Belfast: Wielding a replica broadsword, Indian tourist Akshay Mannur duels with friends, re-enacting scenes from ‘Game of Thrones’ on the Northern Ireland pilgrimage trail for devotees of the blockbuster fantasy TV show.
Since the blood and guts series began its rise to prominence in 2011, fans have started to flock to the coastal caves and ruined castles of the British province, where much of the HBO television production was shot."Every new step is like something new, it's more than my expectations," 23-year-old student Mannur marvelled. "It's a beautiful country. Northern Ireland is just amazing," he added.
Tourism Northern Ireland estimates the magical show, in its final season, drew 120,000 visitors to the province in 2016, generating 30 million pounds (35 million euros, USD 39 million). One in six visitors now comes to Northern Ireland to visit shooting locations, according to their estimates.
Along the largely coastal trail, a short drive outside the capital of Belfast, that popularity is clear to see. A steady hum of buses and coaches are marshalled in and out of parking lots on strict schedules, and sleepy village shops throng with tourists.
"The last week, I think on Saturday past, we had a bus with 24 nationalities on it," said tour guide Patrick Rogan at the mouth of the Cushendun Caves, the site of a pivotal plot point in the series. "We had people from Patagonia, New Zealand, Japan, Russia, South Korea and Europe, so I think that tells its own story," he added.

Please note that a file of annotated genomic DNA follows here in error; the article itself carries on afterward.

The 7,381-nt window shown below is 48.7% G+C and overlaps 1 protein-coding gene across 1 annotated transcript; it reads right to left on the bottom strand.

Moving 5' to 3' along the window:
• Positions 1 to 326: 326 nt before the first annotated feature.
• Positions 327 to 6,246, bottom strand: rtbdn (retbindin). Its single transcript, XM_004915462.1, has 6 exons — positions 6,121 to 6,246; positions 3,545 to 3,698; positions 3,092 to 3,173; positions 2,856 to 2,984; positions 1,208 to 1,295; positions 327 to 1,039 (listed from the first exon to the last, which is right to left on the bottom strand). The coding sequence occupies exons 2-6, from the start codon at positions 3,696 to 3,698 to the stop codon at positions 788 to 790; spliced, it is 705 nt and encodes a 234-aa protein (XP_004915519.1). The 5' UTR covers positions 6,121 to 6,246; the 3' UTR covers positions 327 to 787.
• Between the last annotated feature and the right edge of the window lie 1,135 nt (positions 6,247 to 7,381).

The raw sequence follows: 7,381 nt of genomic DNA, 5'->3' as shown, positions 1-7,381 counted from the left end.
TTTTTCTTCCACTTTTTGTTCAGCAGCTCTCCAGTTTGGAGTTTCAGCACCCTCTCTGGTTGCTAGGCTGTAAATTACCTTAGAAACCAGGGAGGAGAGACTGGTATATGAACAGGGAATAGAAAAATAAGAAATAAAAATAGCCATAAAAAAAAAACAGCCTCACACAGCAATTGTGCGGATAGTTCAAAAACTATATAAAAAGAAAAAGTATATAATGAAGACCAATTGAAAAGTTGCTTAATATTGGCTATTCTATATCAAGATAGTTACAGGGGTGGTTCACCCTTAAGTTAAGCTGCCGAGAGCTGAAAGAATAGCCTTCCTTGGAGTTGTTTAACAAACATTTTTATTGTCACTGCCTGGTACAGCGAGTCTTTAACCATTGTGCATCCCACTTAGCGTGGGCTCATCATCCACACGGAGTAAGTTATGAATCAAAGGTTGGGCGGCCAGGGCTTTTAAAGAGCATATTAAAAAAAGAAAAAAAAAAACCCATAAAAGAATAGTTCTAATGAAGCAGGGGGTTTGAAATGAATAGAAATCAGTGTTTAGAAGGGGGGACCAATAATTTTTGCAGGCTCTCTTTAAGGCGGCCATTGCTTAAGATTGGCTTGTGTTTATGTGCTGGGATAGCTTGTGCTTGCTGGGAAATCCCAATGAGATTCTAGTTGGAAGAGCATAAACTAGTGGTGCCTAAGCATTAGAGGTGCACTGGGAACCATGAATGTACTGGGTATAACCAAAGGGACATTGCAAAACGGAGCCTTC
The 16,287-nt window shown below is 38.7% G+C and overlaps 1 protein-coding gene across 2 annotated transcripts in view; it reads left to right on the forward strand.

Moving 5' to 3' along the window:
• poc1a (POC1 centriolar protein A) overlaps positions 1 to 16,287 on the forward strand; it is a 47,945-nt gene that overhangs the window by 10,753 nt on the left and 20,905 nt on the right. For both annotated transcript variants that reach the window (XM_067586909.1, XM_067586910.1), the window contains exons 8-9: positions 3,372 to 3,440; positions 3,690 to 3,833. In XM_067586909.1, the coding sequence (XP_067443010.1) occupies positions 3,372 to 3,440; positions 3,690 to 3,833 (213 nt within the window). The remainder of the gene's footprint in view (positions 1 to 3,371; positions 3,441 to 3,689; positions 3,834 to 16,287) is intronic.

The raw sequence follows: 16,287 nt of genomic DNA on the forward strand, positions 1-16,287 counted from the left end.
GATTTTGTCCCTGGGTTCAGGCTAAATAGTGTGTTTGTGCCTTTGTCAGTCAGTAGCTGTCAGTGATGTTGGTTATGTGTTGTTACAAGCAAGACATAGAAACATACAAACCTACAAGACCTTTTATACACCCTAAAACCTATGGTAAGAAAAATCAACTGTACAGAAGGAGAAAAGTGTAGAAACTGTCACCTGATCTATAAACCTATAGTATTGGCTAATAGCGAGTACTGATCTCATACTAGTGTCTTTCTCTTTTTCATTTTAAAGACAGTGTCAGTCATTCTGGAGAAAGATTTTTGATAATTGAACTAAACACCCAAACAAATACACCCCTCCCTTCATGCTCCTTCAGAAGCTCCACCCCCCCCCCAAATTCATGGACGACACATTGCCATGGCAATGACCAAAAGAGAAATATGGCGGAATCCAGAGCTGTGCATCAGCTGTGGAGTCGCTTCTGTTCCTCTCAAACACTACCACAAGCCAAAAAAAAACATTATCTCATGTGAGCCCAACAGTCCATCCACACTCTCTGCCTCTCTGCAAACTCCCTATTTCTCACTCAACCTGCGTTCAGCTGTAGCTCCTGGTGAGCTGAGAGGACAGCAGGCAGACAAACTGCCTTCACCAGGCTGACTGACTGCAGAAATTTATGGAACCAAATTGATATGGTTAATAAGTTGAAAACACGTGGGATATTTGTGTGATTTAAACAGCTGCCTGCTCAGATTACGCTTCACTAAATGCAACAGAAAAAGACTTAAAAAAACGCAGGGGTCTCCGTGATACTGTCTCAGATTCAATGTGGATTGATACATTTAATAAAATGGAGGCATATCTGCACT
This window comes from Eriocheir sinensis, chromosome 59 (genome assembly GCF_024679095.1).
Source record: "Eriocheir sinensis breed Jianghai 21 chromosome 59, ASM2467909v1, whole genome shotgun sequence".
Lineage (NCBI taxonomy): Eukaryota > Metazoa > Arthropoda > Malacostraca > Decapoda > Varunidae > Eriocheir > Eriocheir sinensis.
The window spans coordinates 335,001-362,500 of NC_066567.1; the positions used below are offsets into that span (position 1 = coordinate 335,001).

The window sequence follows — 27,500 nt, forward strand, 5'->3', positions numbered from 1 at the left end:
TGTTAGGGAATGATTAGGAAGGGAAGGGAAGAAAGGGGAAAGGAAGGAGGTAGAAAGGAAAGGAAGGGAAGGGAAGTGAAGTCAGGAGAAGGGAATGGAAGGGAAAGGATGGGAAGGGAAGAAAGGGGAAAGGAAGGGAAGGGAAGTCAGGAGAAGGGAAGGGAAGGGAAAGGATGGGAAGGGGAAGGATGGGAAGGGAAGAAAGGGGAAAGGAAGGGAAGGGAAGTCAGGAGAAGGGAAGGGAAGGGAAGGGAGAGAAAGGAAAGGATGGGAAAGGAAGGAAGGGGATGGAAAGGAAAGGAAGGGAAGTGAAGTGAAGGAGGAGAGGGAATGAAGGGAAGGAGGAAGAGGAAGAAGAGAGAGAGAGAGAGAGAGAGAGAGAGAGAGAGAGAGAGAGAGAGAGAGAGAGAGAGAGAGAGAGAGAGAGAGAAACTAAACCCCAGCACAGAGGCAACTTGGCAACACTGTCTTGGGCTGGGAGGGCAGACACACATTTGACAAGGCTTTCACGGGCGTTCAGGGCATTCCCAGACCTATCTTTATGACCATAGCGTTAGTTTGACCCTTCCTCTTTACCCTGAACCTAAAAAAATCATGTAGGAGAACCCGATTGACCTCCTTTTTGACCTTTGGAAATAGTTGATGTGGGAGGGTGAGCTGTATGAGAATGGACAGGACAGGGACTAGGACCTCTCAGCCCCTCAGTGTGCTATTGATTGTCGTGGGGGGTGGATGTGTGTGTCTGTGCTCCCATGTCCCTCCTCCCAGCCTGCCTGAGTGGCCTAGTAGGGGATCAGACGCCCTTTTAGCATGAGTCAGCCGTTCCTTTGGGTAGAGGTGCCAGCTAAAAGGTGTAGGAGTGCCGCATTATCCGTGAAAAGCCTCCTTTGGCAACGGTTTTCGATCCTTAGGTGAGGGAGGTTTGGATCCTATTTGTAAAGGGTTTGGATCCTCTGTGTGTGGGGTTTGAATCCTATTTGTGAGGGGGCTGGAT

Since 2012 his employer, the ‘Stones and Thrones’ tour, has offered daily outings out of Belfast, manned mainly by guides who have acted as extras on the show. Today they run at least two full buses a day, he said, competing with at least four other companies offering a similar service. Other more bespoke tour services offer immersive experiences like axe-throwing, archery and photo opportunities with a pair of wolves that starred in the epic series.
A popular comparison holds that ‘Game of Thrones’ is to Northern Ireland tourism what ‘Lord of the Rings’ has been to New Zealand. But Northern Ireland's very recent bloody past during the so-called “troubles”, when 3,500 were killed in 30 years of sectarian strife, makes the boom particularly welcome.
"The dark history that was here is coming out," said Irish actor Liam Cunningham, a stalwart character in the series now feted as the most expensive to ever be filmed for the small screen. "The place is blooming, and for us to have this show here and be part of that transition is joyful," he added.